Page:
Each type of
a different shape and appearance. Drop-down listboxes look very
different from buttons. Clearly, every subclass of Window
should implement its own
DrawWindow( ) method—but so far, nothing in
the Window class enforces that they must do so. To require subclasses to
implement a method of their base, you need to designate that method as
An abstract method has no implementation. It creates a method name and signature that must be implemented in all derived classes. Furthermore, making at least one method of any class abstract has the side effect of making the class abstract.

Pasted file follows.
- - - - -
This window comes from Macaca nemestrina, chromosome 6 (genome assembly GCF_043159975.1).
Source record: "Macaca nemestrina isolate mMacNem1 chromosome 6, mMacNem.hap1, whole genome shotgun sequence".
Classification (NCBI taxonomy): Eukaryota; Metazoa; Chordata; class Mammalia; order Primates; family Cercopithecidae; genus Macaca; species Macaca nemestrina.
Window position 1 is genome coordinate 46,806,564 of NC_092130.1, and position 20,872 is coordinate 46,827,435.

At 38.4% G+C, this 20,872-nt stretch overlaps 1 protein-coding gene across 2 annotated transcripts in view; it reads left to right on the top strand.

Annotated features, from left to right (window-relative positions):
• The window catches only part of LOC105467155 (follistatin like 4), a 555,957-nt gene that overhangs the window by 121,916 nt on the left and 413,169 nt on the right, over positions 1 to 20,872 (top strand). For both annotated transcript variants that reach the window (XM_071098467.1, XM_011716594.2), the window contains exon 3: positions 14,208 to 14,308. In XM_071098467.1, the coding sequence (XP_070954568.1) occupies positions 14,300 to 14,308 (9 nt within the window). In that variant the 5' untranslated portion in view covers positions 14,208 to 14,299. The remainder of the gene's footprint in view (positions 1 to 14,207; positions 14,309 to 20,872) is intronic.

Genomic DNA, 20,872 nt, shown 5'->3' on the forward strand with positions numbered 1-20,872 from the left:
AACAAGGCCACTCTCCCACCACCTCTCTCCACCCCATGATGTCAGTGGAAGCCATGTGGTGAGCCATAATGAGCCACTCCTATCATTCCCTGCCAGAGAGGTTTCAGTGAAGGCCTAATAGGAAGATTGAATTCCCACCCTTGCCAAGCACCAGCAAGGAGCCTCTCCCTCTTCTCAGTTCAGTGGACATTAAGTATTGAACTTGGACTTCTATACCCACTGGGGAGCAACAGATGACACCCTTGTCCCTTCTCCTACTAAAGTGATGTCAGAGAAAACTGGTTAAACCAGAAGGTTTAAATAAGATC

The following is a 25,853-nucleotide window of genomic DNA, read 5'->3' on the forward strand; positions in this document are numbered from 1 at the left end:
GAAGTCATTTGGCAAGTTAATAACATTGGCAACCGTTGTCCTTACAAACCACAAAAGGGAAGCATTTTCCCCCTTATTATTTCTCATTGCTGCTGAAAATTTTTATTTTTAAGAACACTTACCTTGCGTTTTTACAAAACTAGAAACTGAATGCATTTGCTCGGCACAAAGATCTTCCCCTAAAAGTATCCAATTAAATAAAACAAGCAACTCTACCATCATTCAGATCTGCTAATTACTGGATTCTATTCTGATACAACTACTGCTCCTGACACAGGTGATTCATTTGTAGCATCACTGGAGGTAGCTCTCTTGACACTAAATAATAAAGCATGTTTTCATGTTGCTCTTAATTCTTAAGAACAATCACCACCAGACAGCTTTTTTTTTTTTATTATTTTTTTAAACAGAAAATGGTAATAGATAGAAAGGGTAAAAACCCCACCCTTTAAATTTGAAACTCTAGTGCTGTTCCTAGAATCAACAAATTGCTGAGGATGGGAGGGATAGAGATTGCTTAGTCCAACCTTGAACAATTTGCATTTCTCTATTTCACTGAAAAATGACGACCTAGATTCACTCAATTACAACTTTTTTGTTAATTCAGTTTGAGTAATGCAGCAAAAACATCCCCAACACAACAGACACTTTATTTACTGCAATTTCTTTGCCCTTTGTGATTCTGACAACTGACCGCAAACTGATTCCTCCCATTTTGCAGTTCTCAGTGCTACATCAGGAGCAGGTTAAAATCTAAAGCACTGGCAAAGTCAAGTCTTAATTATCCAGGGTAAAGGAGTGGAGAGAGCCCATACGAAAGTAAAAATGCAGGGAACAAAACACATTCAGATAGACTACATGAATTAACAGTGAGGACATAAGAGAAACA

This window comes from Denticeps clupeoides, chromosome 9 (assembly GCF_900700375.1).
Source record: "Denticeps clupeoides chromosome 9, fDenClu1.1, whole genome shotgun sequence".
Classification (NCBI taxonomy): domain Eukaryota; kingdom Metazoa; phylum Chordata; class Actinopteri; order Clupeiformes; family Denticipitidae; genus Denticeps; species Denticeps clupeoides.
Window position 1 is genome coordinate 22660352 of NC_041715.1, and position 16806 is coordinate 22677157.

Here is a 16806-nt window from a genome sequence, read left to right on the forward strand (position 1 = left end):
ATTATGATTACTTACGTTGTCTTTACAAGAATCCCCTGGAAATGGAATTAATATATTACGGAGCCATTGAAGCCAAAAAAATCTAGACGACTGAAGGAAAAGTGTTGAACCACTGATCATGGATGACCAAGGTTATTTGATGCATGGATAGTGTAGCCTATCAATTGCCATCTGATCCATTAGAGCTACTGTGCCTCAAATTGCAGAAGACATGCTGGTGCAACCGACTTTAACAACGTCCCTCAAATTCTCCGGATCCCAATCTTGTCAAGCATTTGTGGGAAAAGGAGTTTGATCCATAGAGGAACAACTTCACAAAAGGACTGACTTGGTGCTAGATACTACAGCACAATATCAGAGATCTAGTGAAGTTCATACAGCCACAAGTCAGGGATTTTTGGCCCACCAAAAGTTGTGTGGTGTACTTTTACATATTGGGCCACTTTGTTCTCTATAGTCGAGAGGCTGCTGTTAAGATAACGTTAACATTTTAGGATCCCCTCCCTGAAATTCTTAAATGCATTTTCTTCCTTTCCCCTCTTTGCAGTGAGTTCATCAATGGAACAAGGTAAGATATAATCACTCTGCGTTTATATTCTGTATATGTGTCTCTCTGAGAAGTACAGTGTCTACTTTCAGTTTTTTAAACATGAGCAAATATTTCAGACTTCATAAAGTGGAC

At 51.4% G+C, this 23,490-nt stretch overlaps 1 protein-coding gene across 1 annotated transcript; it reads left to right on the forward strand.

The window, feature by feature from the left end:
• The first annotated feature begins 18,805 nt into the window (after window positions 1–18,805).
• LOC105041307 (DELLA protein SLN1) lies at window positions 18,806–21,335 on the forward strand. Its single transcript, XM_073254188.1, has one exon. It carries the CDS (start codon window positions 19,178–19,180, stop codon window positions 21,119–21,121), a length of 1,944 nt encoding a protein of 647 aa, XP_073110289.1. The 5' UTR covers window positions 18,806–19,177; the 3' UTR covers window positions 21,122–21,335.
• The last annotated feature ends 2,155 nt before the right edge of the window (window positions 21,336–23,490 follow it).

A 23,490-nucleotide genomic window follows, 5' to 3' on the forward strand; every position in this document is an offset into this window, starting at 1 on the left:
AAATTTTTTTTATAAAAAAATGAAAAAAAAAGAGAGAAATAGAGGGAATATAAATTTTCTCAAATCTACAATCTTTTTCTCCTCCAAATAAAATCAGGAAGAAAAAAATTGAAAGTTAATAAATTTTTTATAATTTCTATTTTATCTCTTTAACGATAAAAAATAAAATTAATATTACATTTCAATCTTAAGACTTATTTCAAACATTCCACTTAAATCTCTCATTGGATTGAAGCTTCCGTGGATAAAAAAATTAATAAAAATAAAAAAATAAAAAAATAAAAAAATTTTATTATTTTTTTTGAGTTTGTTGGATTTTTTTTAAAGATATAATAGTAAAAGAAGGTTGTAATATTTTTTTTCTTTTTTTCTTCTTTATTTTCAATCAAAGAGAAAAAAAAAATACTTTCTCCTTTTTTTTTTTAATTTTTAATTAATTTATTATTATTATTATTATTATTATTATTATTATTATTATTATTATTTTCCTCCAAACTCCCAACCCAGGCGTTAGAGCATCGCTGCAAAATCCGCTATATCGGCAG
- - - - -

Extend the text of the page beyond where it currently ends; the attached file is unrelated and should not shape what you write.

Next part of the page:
Abstract classes establish a base for derived classes, but it is not legal to instantiate an object of an abstract class. Once you declare a method to be abstract, you prohibit the creation of any instances of that class.
Thus, if you were to designate
DrawWindow( ) as an abstract method in the
Window class, the
Window class itself would become abstract.
Then you could derive from
but you could not create any
instances. If the
Window class is an
abstraction, there is no such thing as a simple
Window object, only objects derived from
abstract means that each class derived from
Window would have to implement its own
DrawWindow( ) method. If the derived
class failed to implement the abstract method, that derived class would
also be abstract, and again no instances would be possible.